Graduating from there usually means you are set and don't need to scam anyone for a _very_ comfortable life.
That seems like what might be a more attractive thing to do / better pay off, without a lot of work.
Wired, CNET, and all these prominent outlets, when was the last time they issued a follow up when something turned out to be a scam? when did they ever put a disclaimer about the risk of crowdfunding in their article? and let's not even talk about the fact that they don't even state clearly that the product doesn't exist and they never even tried it. Without shills, scams can't be successful, they are the shills, literally by the definition of that word.
They actually do protect their backers better than Kickstarter sometimes:
this ongoing scam on Kickstarter:
the same project was actually closed by Indiegogo as the creator is a notorious scammer:
Kickstater doesn't protect anybody at all. Kickstarter doesn't get involved in anyway after funds change hands and they take their cut.
FWIW I do not participate in kickstarter, but that is because I like having things I spend money on. I know plenty of people who do. So, I think it's in general a good service.
Crowdfunders are exposed to risk, but they aren't going to profit. Real investment comes with the prospect of an actual upside for the investors, but if I can just buy the product later when it actually exists (crowdfunding discounts aside) why not just do that?
It absolutely will.
I have a very close acquaintaince in the process of doing hardware (and I have experience with this myself).
Getting the first production run is brutally difficult, and the operating captiol requirement just doesn't exist.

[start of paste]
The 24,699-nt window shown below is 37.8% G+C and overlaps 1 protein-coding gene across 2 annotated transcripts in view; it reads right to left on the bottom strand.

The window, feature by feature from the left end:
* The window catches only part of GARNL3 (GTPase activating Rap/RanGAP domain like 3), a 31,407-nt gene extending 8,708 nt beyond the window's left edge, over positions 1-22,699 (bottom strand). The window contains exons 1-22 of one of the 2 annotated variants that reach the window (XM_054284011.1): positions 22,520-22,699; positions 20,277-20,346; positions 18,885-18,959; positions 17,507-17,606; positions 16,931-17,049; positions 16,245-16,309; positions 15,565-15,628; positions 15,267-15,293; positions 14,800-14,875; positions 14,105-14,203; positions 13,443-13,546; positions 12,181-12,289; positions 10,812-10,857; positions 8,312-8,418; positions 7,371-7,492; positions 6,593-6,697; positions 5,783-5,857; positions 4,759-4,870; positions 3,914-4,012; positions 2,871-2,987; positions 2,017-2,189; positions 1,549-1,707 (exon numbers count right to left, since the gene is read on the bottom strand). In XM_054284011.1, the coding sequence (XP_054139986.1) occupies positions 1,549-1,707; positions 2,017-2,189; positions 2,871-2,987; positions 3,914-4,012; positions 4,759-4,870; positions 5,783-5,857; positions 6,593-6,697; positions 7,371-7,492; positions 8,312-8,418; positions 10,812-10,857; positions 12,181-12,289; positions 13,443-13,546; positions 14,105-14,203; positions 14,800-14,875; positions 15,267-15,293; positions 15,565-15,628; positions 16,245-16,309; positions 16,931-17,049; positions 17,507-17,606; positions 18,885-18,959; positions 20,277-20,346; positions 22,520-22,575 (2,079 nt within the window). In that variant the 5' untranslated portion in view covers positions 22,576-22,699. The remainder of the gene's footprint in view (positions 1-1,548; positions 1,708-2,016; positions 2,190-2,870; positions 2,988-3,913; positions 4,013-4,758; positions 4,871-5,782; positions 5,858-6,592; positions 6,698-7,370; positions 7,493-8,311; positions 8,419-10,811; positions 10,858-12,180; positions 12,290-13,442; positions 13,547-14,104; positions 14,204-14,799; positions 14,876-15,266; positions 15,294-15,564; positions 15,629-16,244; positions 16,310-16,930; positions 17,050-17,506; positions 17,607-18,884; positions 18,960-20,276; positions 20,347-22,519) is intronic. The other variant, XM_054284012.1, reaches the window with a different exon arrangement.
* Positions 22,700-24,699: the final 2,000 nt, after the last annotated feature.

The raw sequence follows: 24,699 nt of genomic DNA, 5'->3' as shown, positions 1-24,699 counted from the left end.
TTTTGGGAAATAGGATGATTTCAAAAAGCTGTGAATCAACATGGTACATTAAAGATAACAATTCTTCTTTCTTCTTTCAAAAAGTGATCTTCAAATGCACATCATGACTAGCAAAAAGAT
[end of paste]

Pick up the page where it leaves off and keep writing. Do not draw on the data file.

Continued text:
VC's don't want to pay for it, and neither do business development banks.
Though I think there is a lot of scamming ... 'hardware is hard'. Really hard.
I actually believe a lot of it is 1/2 way - they raise money with good intentions, but then are just stupid and lazy in getting production up, and then can't afford it. Once a team has 1 million - if they get production up, maybe they get 100K in profit. But if they 'fail' to get production up ... they can keep maybe $700 in 'profit' i.e. what they didn't spend on units.
Maybe a better solution would be to have escrow and pay on delivery, with partial payments or something like that.
Maybe you'd agree with that. I just never was a fan of the "oh, it's those people who are doing it wrong" as we ourselves indulge in a different set of the same thing.
I assume this is a typo? Or did a blanket raise almost a billion dollars?
so in total $1,266,728
Do the platforms get a percentage from each backing? If so, we can see why they don't care if the product is real or not...
>Update: A previous version of this article said the Zen blanket raised $1,2 millions, the amount they did raise was $800.000.
A consequence of this is that defendants in criminal cases are very rarely named by the media until convicted, if even then.
It would have been _very_ weird to see this person named on Breakit.
The Scandinavian concept of privacy is… interesting.
At least something obviously physically impossible should've been cancelled.
They are burning their credit of trust.
In order to do card payments the merchant (IGG) need to be able to refund. It they cannot, the acquirer must do so. Anyways, one of the purposes of Visa and MasterCard is protection from these scams. If you don't get 100% of what you bought, you can get refunded by the card issuer, which will collect acquirer/merchant.
An airplane can reduce the risk of falling down, but if you want to be protected(!) against falling down from the sky you shouldn't enter a big piece of metal that lifts off from the ground.
Indiegogo seems to not have such statistical intelligence.
The fact that a house-fly already has the statistical intelligence for funding Indiegogo projects doesn't mean that there isn't any